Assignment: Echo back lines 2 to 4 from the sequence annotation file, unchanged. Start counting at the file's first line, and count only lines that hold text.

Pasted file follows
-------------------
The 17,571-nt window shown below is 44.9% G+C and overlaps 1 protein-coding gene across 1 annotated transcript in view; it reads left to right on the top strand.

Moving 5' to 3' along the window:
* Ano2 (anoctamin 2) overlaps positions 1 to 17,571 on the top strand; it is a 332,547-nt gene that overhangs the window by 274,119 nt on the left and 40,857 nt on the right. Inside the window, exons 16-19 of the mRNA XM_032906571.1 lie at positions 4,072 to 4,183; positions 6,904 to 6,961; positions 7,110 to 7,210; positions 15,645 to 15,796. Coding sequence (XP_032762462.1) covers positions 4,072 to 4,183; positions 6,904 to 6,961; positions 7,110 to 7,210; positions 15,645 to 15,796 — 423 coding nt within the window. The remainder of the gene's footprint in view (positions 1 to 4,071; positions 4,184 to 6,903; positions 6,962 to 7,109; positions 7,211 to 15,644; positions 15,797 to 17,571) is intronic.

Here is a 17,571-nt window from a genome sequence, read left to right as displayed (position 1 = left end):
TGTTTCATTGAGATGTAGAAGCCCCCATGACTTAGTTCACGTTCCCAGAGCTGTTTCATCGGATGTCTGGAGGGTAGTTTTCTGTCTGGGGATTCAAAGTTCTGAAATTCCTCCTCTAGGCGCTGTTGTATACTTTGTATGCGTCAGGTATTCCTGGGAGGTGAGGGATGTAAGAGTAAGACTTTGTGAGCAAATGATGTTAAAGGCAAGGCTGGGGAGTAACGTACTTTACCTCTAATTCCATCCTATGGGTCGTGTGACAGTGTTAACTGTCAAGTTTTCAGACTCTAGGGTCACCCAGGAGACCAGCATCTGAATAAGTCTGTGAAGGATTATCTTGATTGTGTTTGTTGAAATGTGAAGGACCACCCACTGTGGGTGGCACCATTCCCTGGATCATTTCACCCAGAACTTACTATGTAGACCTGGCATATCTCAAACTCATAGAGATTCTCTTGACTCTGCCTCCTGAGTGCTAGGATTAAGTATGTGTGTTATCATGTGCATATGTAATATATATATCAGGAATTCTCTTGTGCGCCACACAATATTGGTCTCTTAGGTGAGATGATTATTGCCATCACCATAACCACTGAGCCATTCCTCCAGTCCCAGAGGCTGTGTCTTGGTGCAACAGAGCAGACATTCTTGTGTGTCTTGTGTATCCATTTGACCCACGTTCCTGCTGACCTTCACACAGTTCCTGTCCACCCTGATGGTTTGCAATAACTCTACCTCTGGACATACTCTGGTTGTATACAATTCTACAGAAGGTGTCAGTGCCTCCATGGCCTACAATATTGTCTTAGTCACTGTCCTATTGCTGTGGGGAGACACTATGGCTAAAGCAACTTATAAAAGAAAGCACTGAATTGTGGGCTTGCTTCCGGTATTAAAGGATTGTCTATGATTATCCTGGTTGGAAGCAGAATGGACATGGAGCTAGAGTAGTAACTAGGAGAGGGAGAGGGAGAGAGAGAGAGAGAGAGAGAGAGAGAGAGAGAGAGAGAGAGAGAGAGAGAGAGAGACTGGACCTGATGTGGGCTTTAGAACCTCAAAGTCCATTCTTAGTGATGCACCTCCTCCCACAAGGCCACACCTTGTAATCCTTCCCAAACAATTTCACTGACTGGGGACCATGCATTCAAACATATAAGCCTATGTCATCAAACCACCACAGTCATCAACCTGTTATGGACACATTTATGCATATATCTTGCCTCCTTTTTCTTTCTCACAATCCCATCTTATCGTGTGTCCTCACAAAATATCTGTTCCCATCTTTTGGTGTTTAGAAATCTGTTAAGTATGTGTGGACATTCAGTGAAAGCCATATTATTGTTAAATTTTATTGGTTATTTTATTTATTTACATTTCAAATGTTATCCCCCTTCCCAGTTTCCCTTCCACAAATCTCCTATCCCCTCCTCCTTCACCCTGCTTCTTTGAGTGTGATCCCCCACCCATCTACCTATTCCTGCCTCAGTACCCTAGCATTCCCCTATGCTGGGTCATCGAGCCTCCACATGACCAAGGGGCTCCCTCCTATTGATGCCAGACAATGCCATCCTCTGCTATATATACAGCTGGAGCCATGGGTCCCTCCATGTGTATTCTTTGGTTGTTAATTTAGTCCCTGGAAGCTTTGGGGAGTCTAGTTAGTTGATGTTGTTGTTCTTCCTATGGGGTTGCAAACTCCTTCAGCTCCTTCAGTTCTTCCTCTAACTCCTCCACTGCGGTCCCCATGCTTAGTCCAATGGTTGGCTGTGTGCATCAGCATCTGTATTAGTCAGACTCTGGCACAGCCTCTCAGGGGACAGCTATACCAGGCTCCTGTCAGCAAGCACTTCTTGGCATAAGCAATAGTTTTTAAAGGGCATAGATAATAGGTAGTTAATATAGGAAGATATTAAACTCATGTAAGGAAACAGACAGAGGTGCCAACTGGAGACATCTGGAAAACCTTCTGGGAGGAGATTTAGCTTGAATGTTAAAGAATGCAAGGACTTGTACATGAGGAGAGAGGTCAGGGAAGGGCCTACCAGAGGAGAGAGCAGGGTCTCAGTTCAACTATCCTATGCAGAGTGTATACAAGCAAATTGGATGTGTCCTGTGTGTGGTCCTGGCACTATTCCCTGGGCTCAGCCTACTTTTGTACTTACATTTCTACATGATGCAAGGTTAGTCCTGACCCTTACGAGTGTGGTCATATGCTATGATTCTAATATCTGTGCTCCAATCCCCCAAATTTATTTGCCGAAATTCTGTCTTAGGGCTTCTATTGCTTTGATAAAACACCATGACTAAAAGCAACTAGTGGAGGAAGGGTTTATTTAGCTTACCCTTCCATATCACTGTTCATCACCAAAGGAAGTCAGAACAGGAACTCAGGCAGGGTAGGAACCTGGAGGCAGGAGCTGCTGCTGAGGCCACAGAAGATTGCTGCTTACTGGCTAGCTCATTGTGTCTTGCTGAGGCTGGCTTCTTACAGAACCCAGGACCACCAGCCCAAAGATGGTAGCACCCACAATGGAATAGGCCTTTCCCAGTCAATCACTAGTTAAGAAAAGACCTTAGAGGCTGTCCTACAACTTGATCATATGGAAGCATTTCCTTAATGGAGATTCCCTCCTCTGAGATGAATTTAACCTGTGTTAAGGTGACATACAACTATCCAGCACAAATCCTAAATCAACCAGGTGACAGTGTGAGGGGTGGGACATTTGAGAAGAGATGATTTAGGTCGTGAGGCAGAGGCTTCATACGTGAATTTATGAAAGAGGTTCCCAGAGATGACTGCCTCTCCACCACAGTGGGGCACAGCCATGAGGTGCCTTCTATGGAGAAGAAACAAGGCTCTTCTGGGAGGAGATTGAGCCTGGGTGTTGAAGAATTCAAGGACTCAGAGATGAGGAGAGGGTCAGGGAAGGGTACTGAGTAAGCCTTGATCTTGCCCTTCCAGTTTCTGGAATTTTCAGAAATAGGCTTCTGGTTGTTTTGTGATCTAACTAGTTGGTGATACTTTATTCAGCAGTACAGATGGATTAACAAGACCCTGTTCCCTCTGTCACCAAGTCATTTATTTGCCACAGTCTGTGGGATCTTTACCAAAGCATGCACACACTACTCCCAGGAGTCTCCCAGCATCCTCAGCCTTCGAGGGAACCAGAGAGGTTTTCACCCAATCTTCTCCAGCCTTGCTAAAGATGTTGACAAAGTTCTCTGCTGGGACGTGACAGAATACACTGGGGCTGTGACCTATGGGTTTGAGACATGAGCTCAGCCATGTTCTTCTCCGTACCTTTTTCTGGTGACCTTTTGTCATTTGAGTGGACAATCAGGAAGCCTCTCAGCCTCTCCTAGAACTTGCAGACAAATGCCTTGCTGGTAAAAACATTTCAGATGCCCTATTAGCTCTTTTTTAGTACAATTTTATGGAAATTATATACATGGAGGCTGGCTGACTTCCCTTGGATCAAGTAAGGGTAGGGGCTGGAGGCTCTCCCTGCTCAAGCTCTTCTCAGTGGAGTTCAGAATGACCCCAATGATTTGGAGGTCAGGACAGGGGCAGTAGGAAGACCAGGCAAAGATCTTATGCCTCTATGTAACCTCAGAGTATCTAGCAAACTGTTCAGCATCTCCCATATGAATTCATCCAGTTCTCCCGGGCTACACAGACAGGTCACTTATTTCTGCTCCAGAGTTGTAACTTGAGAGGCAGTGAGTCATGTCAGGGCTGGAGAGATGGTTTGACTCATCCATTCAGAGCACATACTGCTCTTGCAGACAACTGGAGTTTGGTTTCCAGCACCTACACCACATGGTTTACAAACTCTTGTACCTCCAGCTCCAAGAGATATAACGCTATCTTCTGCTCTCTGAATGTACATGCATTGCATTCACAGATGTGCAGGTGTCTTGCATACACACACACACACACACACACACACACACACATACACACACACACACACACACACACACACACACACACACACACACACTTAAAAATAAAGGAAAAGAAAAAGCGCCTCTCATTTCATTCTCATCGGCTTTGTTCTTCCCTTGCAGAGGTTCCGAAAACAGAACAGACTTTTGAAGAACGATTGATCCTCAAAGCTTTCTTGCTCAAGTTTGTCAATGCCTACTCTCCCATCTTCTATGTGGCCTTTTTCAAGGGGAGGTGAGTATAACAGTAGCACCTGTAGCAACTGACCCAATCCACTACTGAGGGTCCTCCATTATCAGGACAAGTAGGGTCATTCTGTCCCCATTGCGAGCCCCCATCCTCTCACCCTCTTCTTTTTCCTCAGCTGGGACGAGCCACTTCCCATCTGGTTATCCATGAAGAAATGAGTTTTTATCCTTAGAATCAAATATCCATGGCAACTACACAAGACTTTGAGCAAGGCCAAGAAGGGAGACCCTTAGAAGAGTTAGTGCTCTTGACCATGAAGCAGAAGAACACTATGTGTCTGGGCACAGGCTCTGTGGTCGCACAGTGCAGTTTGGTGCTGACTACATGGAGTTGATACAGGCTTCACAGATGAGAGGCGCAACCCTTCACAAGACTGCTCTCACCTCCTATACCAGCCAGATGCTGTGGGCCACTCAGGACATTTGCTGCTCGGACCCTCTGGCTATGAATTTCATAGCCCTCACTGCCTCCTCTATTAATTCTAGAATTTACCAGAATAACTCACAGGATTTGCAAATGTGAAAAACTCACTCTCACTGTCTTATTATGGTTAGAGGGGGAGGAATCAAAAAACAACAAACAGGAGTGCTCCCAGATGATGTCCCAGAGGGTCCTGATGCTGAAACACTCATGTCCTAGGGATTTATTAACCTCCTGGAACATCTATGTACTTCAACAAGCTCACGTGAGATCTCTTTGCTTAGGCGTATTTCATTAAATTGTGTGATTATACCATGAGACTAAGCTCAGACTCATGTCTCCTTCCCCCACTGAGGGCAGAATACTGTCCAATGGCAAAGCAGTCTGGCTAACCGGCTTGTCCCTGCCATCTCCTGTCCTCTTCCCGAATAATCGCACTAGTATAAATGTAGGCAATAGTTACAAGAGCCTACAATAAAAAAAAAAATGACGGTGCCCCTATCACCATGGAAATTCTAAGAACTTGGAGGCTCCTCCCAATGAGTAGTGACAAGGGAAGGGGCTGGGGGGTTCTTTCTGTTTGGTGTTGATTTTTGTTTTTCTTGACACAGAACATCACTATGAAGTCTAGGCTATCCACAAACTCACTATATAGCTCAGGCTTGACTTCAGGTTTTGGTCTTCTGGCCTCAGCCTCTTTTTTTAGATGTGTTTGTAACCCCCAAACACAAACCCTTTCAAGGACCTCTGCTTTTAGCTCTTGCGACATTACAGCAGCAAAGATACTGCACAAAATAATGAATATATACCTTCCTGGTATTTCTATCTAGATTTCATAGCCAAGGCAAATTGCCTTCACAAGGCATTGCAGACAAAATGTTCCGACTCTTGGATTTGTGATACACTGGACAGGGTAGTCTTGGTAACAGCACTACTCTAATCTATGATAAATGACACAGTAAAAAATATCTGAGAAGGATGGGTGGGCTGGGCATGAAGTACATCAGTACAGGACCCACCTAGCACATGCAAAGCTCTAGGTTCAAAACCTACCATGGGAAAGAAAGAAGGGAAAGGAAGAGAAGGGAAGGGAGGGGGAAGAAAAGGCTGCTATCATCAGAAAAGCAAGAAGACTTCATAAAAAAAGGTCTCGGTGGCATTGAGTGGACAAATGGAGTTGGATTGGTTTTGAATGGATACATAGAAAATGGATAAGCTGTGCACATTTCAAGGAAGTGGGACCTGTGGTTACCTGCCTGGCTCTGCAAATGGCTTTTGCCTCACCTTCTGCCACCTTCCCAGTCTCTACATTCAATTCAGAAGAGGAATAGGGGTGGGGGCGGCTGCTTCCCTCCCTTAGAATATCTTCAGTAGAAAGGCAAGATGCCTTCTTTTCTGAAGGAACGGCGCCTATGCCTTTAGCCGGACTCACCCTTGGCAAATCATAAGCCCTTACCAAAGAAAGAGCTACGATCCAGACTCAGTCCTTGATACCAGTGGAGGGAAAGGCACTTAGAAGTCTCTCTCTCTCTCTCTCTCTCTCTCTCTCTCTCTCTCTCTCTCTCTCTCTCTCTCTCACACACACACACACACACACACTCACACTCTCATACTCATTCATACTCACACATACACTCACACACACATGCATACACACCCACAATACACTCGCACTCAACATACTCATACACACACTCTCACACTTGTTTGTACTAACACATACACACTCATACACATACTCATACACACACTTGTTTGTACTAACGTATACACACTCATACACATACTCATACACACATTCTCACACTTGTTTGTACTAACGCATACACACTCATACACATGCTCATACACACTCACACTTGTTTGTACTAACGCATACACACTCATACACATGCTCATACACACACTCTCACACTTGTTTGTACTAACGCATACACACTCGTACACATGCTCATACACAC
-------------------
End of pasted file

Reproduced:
Moving 5' to 3' along the window:
* Ano2 (anoctamin 2) overlaps positions 1 to 17,571 on the top strand; it is a 332,547-nt gene that overhangs the window by 274,119 nt on the left and 40,857 nt on the right. Inside the window, exons 16-19 of the mRNA XM_032906571.1 lie at positions 4,072 to 4,183; positions 6,904 to 6,961; positions 7,110 to 7,210; positions 15,645 to 15,796. Coding sequence (XP_032762462.1) covers positions 4,072 to 4,183; positions 6,904 to 6,961; positions 7,110 to 7,210; positions 15,645 to 15,796 — 423 coding nt within the window. The remainder of the gene's footprint in view (positions 1 to 4,071; positions 4,184 to 6,903; positions 6,962 to 7,109; positions 7,211 to 15,644; positions 15,797 to 17,571) is intronic.

Here is a 17,571-nt window from a genome sequence, read left to right as displayed (position 1 = left end):